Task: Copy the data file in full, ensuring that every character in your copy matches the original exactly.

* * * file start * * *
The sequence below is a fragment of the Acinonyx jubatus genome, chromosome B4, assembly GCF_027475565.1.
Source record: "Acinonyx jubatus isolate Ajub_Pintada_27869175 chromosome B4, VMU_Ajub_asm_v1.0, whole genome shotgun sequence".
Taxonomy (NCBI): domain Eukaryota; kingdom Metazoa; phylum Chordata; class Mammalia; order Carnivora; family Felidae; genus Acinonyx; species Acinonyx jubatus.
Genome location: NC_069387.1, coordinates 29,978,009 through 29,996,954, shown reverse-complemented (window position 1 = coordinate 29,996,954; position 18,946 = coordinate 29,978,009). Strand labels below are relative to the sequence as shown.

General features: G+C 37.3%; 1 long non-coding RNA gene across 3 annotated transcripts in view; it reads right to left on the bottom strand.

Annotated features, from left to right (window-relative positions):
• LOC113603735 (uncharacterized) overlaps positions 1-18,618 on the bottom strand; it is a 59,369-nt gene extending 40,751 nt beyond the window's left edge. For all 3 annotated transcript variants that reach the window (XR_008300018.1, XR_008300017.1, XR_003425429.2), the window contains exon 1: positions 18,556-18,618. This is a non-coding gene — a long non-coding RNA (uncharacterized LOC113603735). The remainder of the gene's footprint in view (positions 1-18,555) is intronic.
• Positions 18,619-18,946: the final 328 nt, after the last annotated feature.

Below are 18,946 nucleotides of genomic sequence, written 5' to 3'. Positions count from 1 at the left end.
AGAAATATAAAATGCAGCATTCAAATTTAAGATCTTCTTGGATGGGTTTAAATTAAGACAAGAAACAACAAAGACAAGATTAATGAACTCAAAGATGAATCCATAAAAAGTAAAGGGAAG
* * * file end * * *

The sequence below is a fragment of the Acinonyx jubatus genome, chromosome B4, assembly GCF_027475565.1.
Source record: "Acinonyx jubatus isolate Ajub_Pintada_27869175 chromosome B4, VMU_Ajub_asm_v1.0, whole genome shotgun sequence".
Taxonomy (NCBI): domain Eukaryota; kingdom Metazoa; phylum Chordata; class Mammalia; order Carnivora; family Felidae; genus Acinonyx; species Acinonyx jubatus.
Genome location: NC_069387.1, coordinates 29,978,009 through 29,996,954, shown reverse-complemented (window position 1 = coordinate 29,996,954; position 18,946 = coordinate 29,978,009). Strand labels below are relative to the sequence as shown.

General features: G+C 37.3%; 1 long non-coding RNA gene across 3 annotated transcripts in view; it reads right to left on the bottom strand.

Annotated features, from left to right (window-relative positions):
• LOC113603735 (uncharacterized) overlaps positions 1-18,618 on the bottom strand; it is a 59,369-nt gene extending 40,751 nt beyond the window's left edge. For all 3 annotated transcript variants that reach the window (XR_008300018.1, XR_008300017.1, XR_003425429.2), the window contains exon 1: positions 18,556-18,618. This is a non-coding gene — a long non-coding RNA (uncharacterized LOC113603735). The remainder of the gene's footprint in view (positions 1-18,555) is intronic.
• Positions 18,619-18,946: the final 328 nt, after the last annotated feature.

Below are 18,946 nucleotides of genomic sequence, written 5' to 3'. Positions count from 1 at the left end.
AGAAATATAAAATGCAGCATTCAAATTTAAGATCTTCTTGGATGGGTTTAAATTAAGACAAGAAACAACAAAGACAAGATTAATGAACTCAAAGATGAATCCATAAAAAGTAAAGGGAAG